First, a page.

5  ccn-nerif22.Berkeley.EDU (  39 ms  39 ms  39 ms
 6 (  40 ms  59 ms  59 ms
 7 (  59 ms  59 ms  59 ms
 8 (  99 ms  99 ms  80 ms
 9 (  139 ms  239 ms  319 ms
10 (  220 ms  199 ms  199 ms
11 (  239 ms  239 ms  239 ms

Note that lines 2 & 3 are the same. This is due to a buggy kernel on the 2nd hop system -- -- that forwards packets with a zero TTL.

A more interesting example is:

[yak 72]% traceroute
traceroute to (, 30 hops max
 1 (  0 ms  0 ms  0 ms
 2  lilac-dmc.Berkeley.EDU (  19 ms  19 ms  19 ms
 3  lilac-dmc.Berkeley.EDU (  39 ms  19 ms  19 ms
 4  ccngw-ner-cc.Berkeley.EDU (  19 ms  39 ms  39 ms
 5  ccn-nerif22.Berkeley.EDU (  20 ms  39 ms  39 ms
 6 (  59 ms  119 ms  39 ms
 7 (  59 ms  59 ms  39 ms
 8 (  80 ms  79 ms  99 ms
 9 (  139 ms  139 ms  159 ms
10 (  199 ms  180 ms  300 ms
11 (  300 ms  239 ms  239 ms
12  * * *
13 (  259 ms  499 ms  279 ms
14  * * *
15  * * *
16  * * *
17  * * *
18  ALLSPICE.LCS.MIT.EDU (  339 ms  279 ms  279 ms

(I start to see why I'm having so much trouble with mail to MIT.) Note that the gateways 12, 14, 15, 16 & 17 hops away either don't send ICMP "time exceeded" messages or send them with a TTL too small to reach us. 14 - 17 are running the MIT C Gateway code that doesn't send "time exceeded"s. God only knows what's going on with 12.

The silent gateway 12 in the above may be the result of a bug in the 4.[23]BSD network code (and its derivatives): 4.x (x <= 3) sends an unreachable message using whatever TTL remains in the original datagram. Since, for gateways, the remaining TTL is zero, the icmp "time exceeded" is guaranteed to not make it back to us. The behavior of this bug is slightly more interesting when it appears on the destination system:

 1 (  0 ms  0 ms  0 ms
 2  lilac-dmc.Berkeley.EDU (  39 ms  19 ms  39 ms
 3  lilac-dmc.Berkeley.EDU (  19 ms  39 ms  19 ms
 4  ccngw-ner-cc.Berkeley.EDU (  39 ms  40 ms  19 ms
 5  ccn-nerif35.Berkeley.EDU (  39 ms  39 ms  39 ms
 6  csgw.Berkeley.EDU (  39 ms  59 ms  39 ms
 7  * * *
 8  * * *
 9  * * *
10  * * *
11  * * *
12  * * *
13  rip.Berkeley.EDU (  59 ms !  39 ms !  39 ms !

Notice that there are 12 "gateways" (13 is the final destination) and exactly the last half of them are "missing". What's really happening is that rip (a Sun-3 running Sun OS3.5) is using the TTL from our arriving datagram as the TTL in its icmp reply. So, the reply will time out on the return path until we probe with a TTL that's at least twice the path length. I.e., rip is really only 7 hops away.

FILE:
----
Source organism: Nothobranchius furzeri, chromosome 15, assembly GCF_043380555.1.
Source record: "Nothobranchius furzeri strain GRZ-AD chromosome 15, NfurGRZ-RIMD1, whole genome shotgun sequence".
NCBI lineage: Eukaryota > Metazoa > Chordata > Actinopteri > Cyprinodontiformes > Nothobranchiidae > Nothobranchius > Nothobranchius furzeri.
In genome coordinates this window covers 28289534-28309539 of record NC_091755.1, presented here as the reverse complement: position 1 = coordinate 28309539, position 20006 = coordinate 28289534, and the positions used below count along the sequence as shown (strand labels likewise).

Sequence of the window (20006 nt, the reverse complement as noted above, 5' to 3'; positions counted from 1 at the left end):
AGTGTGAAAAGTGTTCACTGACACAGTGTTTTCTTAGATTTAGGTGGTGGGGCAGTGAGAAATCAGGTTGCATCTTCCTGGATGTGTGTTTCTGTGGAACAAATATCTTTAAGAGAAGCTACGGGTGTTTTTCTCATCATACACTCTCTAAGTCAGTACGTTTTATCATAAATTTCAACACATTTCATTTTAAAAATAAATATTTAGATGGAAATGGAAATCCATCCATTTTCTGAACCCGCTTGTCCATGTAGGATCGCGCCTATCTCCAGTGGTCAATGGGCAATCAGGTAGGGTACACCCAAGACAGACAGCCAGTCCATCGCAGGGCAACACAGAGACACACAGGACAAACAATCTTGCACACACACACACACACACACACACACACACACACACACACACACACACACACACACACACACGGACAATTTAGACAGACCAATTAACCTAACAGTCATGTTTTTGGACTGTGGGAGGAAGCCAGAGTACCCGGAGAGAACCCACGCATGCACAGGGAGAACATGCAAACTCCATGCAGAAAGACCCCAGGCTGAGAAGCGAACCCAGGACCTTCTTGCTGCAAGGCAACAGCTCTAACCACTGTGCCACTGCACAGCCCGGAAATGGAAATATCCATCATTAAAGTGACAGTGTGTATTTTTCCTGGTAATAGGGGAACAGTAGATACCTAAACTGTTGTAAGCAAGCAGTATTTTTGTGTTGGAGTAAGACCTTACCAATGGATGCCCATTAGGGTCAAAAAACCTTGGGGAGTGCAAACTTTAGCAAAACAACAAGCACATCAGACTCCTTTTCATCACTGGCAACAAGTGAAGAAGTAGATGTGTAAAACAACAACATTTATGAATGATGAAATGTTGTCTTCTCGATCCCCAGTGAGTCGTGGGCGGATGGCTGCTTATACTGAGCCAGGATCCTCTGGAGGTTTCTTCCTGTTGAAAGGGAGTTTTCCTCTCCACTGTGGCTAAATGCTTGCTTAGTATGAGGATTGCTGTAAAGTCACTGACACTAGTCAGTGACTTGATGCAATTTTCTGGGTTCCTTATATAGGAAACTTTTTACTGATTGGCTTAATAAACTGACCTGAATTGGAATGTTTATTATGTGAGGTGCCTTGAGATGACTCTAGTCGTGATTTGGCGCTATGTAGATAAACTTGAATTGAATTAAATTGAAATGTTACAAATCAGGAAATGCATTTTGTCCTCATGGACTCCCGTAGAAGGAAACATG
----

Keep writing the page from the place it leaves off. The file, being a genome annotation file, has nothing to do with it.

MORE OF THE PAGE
The lookup process of Autonomous System Numbers (ASN, see option -A above) can be configured via several environment variables. By default, traceroute issues a whois query on the Routing Assets Database (RADB) at, which should be sufficient in most cases. Chances are that you don't want to change anything here, unless you know very well what you are doing.

The contents of the following environment variables are limited to 100 characters at most. Any trailing characters are silently ignored. If unset, compiled-in defaults are used.

Server to issue a RADB whois query on, given either as hostname, or dotted-quad IP address. Defaults to
TCP port to connect to on the whois server, given either as name or port number. Defaults to whois.

The following variables determine how traceroute attempts to extract an ASN from the whois reply.

Each line containing an ASN starts with this tag. Defaults to origin:.

The RADB may contain more than one entry for a given IP address. To find out the correct entry, traceroute has to look up the subnet that is the most specific to this IP.

Each line containing a subnet entry starts with this tag. Defaults to route:.
The network IP and the prefix are separated by this tag. Defaults to /.


This is not the standard version of traceroute (as included in the netkit package), but an alternative implementation maintained by Ehud Gavron. It is based on the Van Jacobson/BSD traceroute, and includes additional features including AS lookup, TOS support, microsecond timestamps, path MTU discovery, and parallel probing. It is known as trACESroute or traceroute-nanog.  


mtr(8), netstat(8), pchar(8), ping(8)  


Please send any bugs to Ehud Gavron <> and/or report them to the Debian Bug Tracking System at  


TrACESroute is maintained by Ehud Gavron <>.

The first man page was written by Brian Russo for use with Debian/GNU, and was later rewritten by Daniel Kobras <> and Martin A. Godisch <>. Some parts are taken from the documentation in the source code. Still, this man page may be used by others.




This document was created by man2html, using the manual pages.
Time: 22:41:45 GMT, April 16, 2011